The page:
• Acinetobacter spp.
    • Salmonella spp.
    • Babesia duncani spp.
    • Yersinia spp.10,12,13

Animal studies that assessed the effects of extracts from various Artemisia species (Artemisia spp.) showed the extracts resolved gut dysbiosis. They enriched the growth of beneficial bacteria while suppressing the growth of harmful bacteria. The botanical extracts also significantly boosted carbohydrate metabolism to promote the production of healthy short-chain fatty acids (SCFAs). The Artemisia extracts also supported healthy cholesterol levels, improved glucose tolerance, protected against fatty liver disease, reduced inflammation, and prevented obesity induced by a high-fat diet.14-17

Scutellaria Root Chinese Herb

Scutellaria baicalensis (Chinese Skullcap)

Scutellaria baicalensis (Chinese Skullcap) is widely cultivated in China, Siberia, Russia, and Mongolia. Historically, the leaves of S. baicalensis were used to make a tea that reduced heat and supported detoxification. The dried root of S. baicalensis is a Traditional Chinese Medicine named Huang Qin or Huang Qi, and it has been prescribed for over 2000 years.18,19

Traditionally, Huang Qin was administered for diarrhea, high blood pressure, insomnia, and respiratory infections. S. baicalensis root contains many bioactive components, including baicalin and baicalein, which offer numerous health benefits, according to extensive research.  Baicalin (BA) is a crucial flavonoid discovered approximately 60 years ago. Today, we know BA is a multi-target, multi-pathway bioflavonoid with multiple pharmacological effects, including liver-protective, anti-cancer, anti-bacterial, anti-inflammatory, antidepressant, and antioxidant benefits.18

Concerning the gut microbiome, researchers found that BA significantly inhibits the invasion of Salmonella typhimurium in a dose-dependent manner.18 In animals, BA also offers a protective effect against avian pathogenic Escherichia coli (APEC) infection by regulating the gut microbiome.20

BA markedly resolves the gut dysbiosis induced by APEC, increases the abundance of short-chain fatty acid (SCFA)-producing bacteria, and increases the production of SCFAs in the gut, including acetic acid, propionic acid, and butyric acid. The research team concluded BA may serve as an alternative antibiotic to prevent or treat APEC infections in animals in the future.20

Moreover, S. baicalensis root extracts, and the biologically active constituents therein, have shown substantial antimicrobial effects against numerous pathogens and opportunistic pathogens, including Bacillus cereus, Babesia duncani, Escherichia coli, Listeria monocytogenes, Clostridioides difficile, Salmonella anatum, Pseudomonas aeruginosa, Helicobacter pylori, Staphylococcus aureus, respiratory syncytial virus (RSV), rotavirus (RV), Aspergillus fumigatus, Candida albicans, and Rhodotorula rubra.13,19,21-25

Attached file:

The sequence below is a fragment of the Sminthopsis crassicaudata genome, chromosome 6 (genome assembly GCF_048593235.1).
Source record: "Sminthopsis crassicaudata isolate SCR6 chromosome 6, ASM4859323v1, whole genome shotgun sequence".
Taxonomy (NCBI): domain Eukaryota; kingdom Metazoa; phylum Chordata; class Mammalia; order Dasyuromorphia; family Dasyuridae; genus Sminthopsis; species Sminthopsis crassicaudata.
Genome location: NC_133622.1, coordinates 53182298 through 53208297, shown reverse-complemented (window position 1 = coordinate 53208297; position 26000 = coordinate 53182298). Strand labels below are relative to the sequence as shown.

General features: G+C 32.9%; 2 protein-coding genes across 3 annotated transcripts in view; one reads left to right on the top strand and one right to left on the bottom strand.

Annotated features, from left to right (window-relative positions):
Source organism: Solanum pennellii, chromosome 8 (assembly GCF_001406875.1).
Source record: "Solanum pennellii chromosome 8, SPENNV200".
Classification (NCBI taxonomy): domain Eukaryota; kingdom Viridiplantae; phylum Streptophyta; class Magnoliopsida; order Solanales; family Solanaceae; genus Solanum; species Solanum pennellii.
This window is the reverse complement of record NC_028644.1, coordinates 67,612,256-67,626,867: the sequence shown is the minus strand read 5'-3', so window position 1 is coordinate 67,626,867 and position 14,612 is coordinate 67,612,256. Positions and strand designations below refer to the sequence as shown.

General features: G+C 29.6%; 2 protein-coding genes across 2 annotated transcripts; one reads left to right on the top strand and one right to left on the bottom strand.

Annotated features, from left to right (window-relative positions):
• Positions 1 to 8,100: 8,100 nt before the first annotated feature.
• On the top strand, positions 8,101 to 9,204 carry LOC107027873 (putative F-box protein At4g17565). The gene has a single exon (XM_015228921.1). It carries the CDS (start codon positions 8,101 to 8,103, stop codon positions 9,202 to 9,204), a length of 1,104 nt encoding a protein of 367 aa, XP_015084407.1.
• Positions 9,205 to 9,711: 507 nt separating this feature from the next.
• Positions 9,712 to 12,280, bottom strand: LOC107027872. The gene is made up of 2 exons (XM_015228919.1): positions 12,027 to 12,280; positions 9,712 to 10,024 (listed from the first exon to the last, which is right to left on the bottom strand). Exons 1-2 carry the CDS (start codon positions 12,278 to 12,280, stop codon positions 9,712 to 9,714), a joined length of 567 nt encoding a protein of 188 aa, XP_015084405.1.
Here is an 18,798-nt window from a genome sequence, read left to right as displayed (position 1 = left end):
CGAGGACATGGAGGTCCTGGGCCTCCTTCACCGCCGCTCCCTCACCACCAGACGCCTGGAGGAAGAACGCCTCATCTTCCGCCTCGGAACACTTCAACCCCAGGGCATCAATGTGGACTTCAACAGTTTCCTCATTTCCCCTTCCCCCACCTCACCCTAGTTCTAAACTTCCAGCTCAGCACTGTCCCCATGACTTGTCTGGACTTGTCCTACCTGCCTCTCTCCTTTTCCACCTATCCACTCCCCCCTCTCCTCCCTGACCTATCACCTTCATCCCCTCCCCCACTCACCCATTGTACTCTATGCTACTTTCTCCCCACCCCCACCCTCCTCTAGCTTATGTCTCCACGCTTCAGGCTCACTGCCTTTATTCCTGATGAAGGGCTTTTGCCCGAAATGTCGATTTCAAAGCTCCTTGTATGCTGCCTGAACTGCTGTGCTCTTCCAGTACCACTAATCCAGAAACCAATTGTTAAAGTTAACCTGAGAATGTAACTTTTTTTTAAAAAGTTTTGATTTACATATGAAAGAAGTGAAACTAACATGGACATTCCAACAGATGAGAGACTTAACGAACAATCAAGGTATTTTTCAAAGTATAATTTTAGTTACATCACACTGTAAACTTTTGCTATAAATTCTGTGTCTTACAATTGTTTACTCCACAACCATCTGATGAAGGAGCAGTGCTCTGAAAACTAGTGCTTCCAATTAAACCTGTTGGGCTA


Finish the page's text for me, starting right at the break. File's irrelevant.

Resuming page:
Scutellaria Root Chinese Herb - InterPlexus Blog

An animal study that assessed the effects of BA on the gut microbiome determined the baicalin:

  • Increased the relative abundance of Bacteroidales S24-7 by 74.7%, Bacteroidaceae by 422%, and Verrucomicrobiaceae by 10503%.
  • Decreased the relative abundance of Streptococcaceae, Deferribacteraceae, and Desulfarculaceae.
  • Increased the levels of beneficial SCFA-producing bacteria.
  • Increased the relative abundance of Akkermansia by 10503%.26

Research shows S. baicalensis extracts may also heal dysbiosis-associated damage in the gut. Specifically, the research demonstrates S. baicalensis extract can suppress the production of pro-inflammatory cytokines and enhance the function of the intestinal barrier, thereby supporting the healing of the gut after dysbiosis or another inflammatory state.27

Clinical use and additional research studies suggest that BA exhibits therapeutic potential against several gastrointestinal disorders, including hepatic fibrosis (liver fibrosis); xenobiotic-induced liver injury; fatty liver disease; acute and chronic viral hepatitis; cholestasis; ulcerative colitis; and hepatocellular and colorectal cancers.18,28

Oregon grape root - InterPlexus Blog